Open access to the paper here:
Consuegra, J., Gaffé, J., Lenski, R.E. et al. Insertion-sequence-mediated mutations both promote and constrain evolvability during a long-term experiment with bacteria. Nat Commun 12, 980 (2021). https://doi.org/10.1038/s41467-021-21210-7

References

  1. Papadopoulos D. et al. Genomic evolution during a 10,000-generation experiment with bacteria. PNAS. 1999). Doi: 10.1073/pnas.96.7.3807 
  2. Philippe, N. et al. Evolution of penicillin-binding protein 2 concentration and cell shape during a long-term experiment with Escherichia coli. J. Bacteriol. 191, 909921 (2009). Doi: 10.1128/JB.01419-08 
  3. Barrick, J. E. & Lenski, R. E. Genome-wide mutational diversity in an evolving population of Escherichia coli. Cold Spring Harb. Symp. Quant. Biol. 74, 119–129 (2009). Doi: 10.1101/sqb.2009.74.018
  4. Woods, R. et al. Tests of parallel molecular evolution in a long-term experiment with Escherichia coli. PNAS 103, 9107–9112 (2006). Doi: 10.1073/pnas.0602917103
  5. Tenaillon, O. et al. Tempo and mode of genome evolution in a 50,000-generation experiment. Nature 536, 165–170 (2016). Doi: 10.1038/nature18959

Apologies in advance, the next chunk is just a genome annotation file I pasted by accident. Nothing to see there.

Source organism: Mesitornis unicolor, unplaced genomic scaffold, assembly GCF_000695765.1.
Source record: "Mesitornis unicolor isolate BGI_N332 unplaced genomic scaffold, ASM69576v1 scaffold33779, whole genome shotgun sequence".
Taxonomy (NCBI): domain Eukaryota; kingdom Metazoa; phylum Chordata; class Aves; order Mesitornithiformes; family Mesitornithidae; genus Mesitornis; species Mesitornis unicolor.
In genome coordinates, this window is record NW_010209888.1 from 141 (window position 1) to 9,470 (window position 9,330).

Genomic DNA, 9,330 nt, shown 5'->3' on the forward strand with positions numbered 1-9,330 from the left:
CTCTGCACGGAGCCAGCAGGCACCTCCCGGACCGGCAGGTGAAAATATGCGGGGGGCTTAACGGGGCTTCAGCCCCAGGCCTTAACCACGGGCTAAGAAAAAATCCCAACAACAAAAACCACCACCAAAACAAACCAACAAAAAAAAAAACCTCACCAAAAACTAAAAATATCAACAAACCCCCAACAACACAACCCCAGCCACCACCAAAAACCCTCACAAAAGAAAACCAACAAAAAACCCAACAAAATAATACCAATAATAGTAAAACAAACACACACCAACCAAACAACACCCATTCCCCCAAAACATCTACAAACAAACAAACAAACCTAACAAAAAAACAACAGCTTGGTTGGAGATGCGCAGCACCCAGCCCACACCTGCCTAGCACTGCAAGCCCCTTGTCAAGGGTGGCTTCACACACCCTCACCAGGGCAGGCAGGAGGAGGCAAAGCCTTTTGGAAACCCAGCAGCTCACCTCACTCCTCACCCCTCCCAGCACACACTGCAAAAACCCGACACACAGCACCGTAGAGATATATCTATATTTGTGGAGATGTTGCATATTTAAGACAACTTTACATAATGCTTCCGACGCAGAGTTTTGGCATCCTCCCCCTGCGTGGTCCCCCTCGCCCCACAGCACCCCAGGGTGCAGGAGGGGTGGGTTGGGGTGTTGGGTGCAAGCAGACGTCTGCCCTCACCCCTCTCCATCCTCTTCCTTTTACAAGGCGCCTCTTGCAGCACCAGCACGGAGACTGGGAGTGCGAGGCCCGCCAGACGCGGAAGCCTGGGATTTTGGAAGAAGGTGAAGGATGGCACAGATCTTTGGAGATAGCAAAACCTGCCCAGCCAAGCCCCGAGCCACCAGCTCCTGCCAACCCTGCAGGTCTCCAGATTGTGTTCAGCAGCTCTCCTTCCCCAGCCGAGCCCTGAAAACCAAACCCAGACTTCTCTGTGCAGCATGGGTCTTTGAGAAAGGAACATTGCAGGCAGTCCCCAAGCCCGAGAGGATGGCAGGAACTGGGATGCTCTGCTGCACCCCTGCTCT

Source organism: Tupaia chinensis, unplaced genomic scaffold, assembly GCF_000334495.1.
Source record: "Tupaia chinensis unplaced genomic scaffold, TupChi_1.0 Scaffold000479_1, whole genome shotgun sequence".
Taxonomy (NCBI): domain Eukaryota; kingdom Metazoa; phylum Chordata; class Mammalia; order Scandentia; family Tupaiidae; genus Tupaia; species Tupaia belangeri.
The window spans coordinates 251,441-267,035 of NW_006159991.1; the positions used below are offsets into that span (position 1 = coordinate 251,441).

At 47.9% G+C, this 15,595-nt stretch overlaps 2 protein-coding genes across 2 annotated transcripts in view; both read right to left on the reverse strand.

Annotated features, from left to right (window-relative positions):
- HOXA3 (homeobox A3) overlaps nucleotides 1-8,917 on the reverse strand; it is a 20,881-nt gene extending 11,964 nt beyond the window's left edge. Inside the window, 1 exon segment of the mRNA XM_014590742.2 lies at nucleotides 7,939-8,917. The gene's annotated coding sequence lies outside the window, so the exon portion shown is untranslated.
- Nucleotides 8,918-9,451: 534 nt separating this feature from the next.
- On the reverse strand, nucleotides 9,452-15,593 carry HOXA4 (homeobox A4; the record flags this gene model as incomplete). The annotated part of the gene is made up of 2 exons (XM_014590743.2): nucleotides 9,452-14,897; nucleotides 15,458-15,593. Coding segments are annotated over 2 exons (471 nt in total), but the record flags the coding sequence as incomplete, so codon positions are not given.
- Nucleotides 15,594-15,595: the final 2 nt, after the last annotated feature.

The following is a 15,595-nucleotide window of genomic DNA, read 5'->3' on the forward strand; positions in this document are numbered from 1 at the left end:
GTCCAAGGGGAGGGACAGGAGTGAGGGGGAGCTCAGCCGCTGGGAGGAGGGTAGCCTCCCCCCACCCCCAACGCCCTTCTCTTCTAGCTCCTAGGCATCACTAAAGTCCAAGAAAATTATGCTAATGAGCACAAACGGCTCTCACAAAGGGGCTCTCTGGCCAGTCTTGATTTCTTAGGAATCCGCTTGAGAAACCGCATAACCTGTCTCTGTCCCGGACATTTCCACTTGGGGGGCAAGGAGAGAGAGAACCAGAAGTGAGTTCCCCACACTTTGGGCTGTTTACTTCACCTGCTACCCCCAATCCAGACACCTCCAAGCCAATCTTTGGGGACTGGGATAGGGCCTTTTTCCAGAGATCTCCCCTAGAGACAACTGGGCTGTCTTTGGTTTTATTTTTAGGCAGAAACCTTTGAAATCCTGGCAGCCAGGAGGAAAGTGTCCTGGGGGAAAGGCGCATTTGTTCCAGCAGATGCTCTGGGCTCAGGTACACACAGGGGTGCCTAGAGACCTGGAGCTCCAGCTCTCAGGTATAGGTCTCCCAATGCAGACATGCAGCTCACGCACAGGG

6. Good, B. H. et al. The dynamics of molecular evolution over 60,000 generations. Nature 551, 45–50 (2017). Doi: 10.1038/nature24287
  7. Wiser, M. J. et al. Long-term dynamics of adaptation in asexual populations. Science 342, 1364-1367 (2013). Doi: 10.1126/science.1243357
  8. Haas, M. & Rak, B. Escherichia coli insertion sequence IS150: transposition via circular and linear intermediates. J. Bacteriol. 184, 5833–5841 (2002). Doi: 10.1128/JB.184.21.5833-5841.2002
  9. Wielgoss, S. et al.  Mutation rate dynamics in a bacterial population balance evolvability and genetic load.  PNAS 110, 222-227 (2013). Doi:

Jessika Consuegra

Postdoctoral Researcher, IGFL/ENS de Lyon